South Carolina, they write, is a state “where men have long dominated the halls of power, setting an agenda that clings to tradition and conservative Christian tenets about the subservient role of women,†leading to “a tolerance of domestic violence.†Even though research shows that the murder rate from domestic violence “declines three months†after a couple has been kept apart and “drops sharply after a year’s time,†power players in the state frequently prioritize keeping couples together over victims’ safety.

For instance, the Post and Courier interviewed state House Minority Leader J. Todd Rutherford, a Democrat, about his refusal to support any bills increasing the maximum penalty for a first-time domestic violence offense, which is currently 30 days in jail. (The maximum penalty for beating a dog, the Post and Courier notes, is five years.) Rutherford “said such laws fail to take into account that many cases involve families that might be preserved,†arguing that women frequently drop the charges because they “realize the destructive consequences for the whole family.†Never mind that the belief that women are supposed to move heaven and earth to make their marriages work causes victims to stick by men they know are dangerous.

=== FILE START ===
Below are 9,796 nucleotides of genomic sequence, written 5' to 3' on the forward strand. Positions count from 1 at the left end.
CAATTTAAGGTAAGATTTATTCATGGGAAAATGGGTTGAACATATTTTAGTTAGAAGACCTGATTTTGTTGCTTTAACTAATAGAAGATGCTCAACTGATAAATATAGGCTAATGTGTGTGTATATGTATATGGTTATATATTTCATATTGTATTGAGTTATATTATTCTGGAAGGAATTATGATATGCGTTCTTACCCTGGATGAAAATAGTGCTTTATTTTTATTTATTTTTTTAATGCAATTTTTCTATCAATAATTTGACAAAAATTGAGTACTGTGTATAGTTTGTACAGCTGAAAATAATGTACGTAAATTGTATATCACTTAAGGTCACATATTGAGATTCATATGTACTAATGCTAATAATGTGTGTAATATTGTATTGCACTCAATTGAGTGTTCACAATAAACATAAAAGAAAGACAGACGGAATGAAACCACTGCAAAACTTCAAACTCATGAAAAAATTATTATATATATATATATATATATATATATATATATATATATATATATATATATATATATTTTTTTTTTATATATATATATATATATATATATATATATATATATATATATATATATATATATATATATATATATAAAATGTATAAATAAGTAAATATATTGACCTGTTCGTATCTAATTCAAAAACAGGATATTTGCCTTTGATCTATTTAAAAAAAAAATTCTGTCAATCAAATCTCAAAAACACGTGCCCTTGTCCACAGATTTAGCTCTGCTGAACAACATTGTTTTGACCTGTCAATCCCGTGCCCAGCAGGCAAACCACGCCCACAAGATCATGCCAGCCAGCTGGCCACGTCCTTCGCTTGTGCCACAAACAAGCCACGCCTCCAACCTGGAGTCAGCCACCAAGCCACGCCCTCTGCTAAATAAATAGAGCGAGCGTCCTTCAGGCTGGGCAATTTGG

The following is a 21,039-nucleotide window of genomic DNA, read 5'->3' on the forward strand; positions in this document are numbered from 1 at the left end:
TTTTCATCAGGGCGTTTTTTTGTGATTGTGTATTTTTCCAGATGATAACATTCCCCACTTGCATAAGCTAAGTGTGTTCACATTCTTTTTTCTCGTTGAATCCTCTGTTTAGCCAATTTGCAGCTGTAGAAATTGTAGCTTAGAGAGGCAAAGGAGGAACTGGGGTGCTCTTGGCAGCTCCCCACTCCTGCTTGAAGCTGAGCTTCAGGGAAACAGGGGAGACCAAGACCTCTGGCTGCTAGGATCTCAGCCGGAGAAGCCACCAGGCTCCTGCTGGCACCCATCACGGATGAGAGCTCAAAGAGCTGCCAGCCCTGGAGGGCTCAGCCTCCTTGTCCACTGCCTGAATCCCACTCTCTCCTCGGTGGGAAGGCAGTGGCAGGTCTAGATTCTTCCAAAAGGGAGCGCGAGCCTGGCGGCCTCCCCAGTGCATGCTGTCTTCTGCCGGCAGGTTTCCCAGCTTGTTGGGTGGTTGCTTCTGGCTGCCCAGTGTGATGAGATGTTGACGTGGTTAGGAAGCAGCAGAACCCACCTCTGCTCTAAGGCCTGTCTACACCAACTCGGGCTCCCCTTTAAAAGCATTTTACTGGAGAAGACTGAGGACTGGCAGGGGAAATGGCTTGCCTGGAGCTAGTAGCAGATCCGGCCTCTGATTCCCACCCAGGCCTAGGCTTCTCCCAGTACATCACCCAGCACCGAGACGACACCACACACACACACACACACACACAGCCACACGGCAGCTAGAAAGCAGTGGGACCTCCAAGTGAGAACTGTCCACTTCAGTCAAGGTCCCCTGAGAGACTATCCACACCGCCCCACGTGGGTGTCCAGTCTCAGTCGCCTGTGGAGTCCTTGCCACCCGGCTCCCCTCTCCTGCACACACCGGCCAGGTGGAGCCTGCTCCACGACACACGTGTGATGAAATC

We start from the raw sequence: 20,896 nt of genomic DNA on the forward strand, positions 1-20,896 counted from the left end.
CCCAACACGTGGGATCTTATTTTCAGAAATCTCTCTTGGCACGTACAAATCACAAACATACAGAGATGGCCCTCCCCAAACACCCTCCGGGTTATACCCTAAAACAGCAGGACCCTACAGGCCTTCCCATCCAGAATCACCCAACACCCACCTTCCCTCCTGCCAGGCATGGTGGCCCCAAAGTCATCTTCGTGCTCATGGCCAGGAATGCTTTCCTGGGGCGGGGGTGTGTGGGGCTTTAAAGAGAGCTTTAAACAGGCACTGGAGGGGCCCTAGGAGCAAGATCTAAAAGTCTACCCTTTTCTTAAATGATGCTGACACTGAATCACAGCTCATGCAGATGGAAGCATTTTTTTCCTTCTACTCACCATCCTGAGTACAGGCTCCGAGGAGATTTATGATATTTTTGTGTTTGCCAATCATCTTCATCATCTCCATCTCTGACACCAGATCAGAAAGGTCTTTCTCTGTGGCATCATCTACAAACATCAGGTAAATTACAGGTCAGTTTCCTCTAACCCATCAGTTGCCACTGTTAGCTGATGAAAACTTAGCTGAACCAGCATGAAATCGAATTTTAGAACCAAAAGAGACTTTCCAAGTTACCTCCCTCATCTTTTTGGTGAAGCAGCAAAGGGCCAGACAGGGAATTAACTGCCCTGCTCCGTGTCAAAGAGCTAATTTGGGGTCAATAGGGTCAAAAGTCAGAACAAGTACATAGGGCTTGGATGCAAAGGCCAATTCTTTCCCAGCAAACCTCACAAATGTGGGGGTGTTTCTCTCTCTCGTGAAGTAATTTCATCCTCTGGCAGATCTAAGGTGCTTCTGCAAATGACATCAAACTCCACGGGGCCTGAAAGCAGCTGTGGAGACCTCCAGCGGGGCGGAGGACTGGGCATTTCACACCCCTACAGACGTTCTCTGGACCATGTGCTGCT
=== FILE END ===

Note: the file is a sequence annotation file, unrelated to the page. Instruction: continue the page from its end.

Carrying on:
The Post and Courier found plenty of Republicans who were just as quick to look to platitudes about family and faith in order to avoid the realities of what domestic violence victims need to survive. State Sen. Tom Corbin, when justifying his resistance to any laws that would make it easier to keep guns out of the hands of abusers, said, “There needs to be a lot more love for Jesus in the world, and I think that would curb a lot of violence.â€

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A) It is unlawful to: